GTR Home > Conditions/Phenotypes > Autism, susceptibility to, 14a

Summary

16p11.2 deletion syndrome is a disorder caused by a deletion of a small piece of chromosome 16. The deletion occurs near the middle of the chromosome at a location designated p11.2. People with 16p11.2 deletion syndrome usually have developmental delay and intellectual disability. Most also have at least some features of autism spectrum disorders. These disorders are characterized by impaired communication and socialization skills, as well as delayed development of speech and language. In 16p11.2 deletion syndrome, expressive language skills (vocabulary and the production of speech) are generally more severely affected than receptive language skills (the ability to understand speech). Some affected individuals have minor physical abnormalities such as low-set ears or partially webbed toes (partial syndactyly). However, there is no particular pattern of physical abnormalities that characterizes 16p11.2 deletion syndrome. Signs and symptoms of the disorder vary even among affected members of the same family. Some people with ... the deletion have no identified physical, intellectual, or behavioral abnormalities. [from GHR] more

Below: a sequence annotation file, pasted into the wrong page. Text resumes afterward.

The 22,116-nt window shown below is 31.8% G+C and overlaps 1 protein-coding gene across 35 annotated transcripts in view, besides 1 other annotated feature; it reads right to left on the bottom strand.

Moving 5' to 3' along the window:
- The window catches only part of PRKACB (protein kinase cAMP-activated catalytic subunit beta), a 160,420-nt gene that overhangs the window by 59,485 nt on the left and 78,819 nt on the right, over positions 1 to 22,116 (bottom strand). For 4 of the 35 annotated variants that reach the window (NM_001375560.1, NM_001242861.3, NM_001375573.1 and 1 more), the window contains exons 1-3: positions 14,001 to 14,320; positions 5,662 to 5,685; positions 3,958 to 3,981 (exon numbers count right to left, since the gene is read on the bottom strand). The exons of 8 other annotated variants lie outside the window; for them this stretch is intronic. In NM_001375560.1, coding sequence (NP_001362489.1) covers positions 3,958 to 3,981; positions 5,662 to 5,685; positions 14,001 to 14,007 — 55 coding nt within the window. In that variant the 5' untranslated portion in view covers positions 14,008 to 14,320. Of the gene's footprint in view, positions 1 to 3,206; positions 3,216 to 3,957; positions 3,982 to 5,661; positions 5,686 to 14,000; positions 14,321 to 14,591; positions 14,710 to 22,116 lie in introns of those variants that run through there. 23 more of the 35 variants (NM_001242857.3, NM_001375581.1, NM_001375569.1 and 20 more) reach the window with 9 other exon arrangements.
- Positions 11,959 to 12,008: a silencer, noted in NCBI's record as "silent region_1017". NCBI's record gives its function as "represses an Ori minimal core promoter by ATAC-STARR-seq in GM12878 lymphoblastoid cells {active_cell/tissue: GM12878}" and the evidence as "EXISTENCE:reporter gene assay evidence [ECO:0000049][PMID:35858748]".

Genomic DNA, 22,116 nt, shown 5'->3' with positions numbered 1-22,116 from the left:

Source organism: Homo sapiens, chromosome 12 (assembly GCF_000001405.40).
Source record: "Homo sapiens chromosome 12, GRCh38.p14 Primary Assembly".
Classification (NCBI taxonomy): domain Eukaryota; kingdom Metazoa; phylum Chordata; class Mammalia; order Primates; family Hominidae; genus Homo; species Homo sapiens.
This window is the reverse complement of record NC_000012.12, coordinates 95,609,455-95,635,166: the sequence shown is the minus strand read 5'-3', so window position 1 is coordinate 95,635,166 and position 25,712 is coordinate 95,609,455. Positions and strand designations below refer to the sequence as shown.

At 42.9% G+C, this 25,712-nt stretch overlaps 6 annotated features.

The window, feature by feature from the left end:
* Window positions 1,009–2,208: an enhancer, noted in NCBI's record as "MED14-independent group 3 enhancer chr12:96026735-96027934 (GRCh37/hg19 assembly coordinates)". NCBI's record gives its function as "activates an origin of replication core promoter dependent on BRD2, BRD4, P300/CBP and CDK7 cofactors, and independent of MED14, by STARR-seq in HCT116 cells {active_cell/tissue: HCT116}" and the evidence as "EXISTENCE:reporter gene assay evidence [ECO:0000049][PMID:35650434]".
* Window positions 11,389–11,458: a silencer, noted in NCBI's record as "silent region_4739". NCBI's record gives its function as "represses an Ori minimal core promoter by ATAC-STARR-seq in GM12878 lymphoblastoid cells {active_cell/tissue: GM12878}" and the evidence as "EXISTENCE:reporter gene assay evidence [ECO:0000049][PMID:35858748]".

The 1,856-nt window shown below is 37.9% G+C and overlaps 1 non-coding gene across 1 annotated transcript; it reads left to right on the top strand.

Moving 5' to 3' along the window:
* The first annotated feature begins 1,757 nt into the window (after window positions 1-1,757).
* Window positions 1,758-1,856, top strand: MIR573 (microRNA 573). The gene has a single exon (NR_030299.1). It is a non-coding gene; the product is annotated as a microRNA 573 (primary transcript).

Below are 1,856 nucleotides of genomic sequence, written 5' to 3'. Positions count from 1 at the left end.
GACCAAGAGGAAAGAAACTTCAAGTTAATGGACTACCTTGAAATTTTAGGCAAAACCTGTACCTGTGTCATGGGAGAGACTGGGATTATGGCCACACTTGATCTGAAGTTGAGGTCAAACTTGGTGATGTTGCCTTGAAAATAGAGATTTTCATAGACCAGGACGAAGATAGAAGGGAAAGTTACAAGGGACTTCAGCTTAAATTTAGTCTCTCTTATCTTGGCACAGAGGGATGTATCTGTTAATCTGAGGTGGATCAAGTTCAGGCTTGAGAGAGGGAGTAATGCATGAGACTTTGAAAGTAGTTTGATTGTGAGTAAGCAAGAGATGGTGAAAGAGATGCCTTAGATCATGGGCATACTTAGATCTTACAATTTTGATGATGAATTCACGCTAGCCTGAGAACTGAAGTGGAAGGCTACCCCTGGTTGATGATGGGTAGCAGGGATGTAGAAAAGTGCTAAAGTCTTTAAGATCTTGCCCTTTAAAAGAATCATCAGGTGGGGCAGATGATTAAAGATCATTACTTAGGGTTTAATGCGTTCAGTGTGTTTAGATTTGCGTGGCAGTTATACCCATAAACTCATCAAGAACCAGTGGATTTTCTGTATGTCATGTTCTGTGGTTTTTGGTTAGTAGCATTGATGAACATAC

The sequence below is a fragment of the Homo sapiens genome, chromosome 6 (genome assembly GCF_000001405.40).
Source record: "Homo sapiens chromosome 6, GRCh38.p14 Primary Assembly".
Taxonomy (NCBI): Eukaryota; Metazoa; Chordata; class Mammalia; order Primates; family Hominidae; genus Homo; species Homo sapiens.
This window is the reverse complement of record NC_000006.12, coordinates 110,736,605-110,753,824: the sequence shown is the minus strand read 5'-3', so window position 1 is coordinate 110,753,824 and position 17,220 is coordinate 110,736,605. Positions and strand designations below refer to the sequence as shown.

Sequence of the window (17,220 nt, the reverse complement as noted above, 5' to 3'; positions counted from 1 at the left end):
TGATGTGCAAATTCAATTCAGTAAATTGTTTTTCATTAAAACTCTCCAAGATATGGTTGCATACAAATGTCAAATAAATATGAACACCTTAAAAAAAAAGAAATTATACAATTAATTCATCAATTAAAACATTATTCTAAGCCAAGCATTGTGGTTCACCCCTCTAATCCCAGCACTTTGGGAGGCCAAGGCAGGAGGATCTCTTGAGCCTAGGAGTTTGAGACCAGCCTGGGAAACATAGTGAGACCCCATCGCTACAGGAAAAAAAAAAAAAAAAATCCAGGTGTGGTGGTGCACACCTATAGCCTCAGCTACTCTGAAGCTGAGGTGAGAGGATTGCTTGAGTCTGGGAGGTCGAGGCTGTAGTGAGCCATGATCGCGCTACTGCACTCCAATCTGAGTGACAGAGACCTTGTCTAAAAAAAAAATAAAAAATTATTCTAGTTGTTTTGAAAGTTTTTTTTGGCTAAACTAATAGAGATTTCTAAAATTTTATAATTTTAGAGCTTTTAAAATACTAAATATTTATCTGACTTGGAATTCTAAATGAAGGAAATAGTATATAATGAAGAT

IMPORTANT NOTE: NIH does not independently verify information submitted to the GTR; it relies on submitters to provide information that is accurate and not misleading. NIH makes no endorsements of tests or laboratories listed in the GTR. GTR is not a substitute for medical advice. Patients and consumers with specific questions about a genetic test should contact a health care provider or a genetics professional.

Write to the Help Desk